Ex-Comedy Central president Larry Divney was feted at yet another going-away party last week, and his loyal former employees made good sport of the event.
Comedy Central's ad-sales team wore rock concert-type T-shirts that said “DivFest” on the front, and “Divney's Goodbye Tour” on the back.
The shirts listed the dates and venues of a dozen good-bye parties that have been held in Divney's honor so far.
Last Thursday's event at the Tribeca Rooftop was packed with cable-industry honchos, current and former Comedy Central employees, press and scattered celebrities.
MTV Networks Inc. president Mark Rosenthal, A&E Television Networks president Nick Davatzes, A&E senior vice president Whitney Goit and Court TV CEO Henry Schleiff were among those in attendance. Late Show With David Letterman's Paul Shaffer and comedians Colin Quinn and Richard Belzer were also there.
Nobody gave him a Hummer, or any of the other expensive trinkets lavished on retiring pro athletes who embark on farewell fests of these kind. But at least one sports legend was evoked in toasts from loyal Divney lieutenants.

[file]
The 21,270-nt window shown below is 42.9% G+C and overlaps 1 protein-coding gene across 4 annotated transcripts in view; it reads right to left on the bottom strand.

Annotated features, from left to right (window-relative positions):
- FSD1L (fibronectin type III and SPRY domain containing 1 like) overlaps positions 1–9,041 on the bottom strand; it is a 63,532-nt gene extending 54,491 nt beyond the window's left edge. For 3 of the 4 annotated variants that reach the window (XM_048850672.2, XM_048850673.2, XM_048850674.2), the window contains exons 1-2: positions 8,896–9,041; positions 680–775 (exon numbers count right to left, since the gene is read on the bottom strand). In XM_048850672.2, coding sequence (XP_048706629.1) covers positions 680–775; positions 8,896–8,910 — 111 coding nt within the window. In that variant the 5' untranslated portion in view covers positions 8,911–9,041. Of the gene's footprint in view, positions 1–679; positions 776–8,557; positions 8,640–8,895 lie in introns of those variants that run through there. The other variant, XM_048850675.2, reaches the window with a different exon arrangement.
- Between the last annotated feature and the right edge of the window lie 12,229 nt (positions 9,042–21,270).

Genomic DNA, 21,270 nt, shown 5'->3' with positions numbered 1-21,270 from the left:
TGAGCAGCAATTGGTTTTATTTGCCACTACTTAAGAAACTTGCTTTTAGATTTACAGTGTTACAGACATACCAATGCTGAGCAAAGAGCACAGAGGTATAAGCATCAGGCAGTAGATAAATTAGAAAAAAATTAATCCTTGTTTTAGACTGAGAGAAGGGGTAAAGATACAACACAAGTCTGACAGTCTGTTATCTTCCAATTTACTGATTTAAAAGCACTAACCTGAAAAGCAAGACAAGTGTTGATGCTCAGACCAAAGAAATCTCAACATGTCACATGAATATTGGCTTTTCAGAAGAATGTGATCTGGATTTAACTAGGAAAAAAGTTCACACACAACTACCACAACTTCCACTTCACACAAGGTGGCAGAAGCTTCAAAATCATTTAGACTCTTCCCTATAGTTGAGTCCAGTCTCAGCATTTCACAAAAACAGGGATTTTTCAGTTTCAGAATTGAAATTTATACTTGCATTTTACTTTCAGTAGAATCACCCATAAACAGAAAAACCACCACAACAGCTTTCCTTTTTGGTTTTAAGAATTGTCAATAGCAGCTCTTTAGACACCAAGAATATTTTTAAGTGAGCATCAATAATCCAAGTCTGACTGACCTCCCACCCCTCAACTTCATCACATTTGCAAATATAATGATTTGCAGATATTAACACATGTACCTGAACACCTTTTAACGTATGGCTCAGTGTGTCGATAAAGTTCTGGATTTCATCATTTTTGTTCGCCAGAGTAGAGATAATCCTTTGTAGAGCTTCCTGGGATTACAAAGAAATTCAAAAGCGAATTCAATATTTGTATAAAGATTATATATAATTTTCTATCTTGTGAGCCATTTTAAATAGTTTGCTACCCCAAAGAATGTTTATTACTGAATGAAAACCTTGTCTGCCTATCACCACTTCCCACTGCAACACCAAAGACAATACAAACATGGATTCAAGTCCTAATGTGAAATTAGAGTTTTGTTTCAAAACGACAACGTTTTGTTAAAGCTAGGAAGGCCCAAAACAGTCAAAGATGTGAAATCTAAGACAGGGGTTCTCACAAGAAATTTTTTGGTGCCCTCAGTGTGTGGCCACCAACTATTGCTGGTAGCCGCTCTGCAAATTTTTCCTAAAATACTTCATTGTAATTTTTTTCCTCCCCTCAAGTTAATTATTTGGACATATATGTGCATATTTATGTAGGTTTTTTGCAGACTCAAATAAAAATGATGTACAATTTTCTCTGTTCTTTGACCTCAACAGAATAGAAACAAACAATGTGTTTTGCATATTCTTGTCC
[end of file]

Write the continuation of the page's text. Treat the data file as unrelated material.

“I think Larry Divney is the Michael Jordan of the media,” Hank Close, Comedy Central's executive vice president of ad sales, told the crowd, predicting Divney won't stay retired to a life of farming for long.
BBC veteran Bill Hilary, who's leaving as Comedy Central's general manager, offered a toast for at his old boss, and poked some fun.
“It took 15 years to get a job in America just to get away from a drunk Irishman,” Hilary said, suggesting he's wound up in the same situation here in the states, making sport of Divney's past wild days.
In his brief address, Divney dismissed talk that he'll be coming back to work in TV, insisting he's looking forward to farming.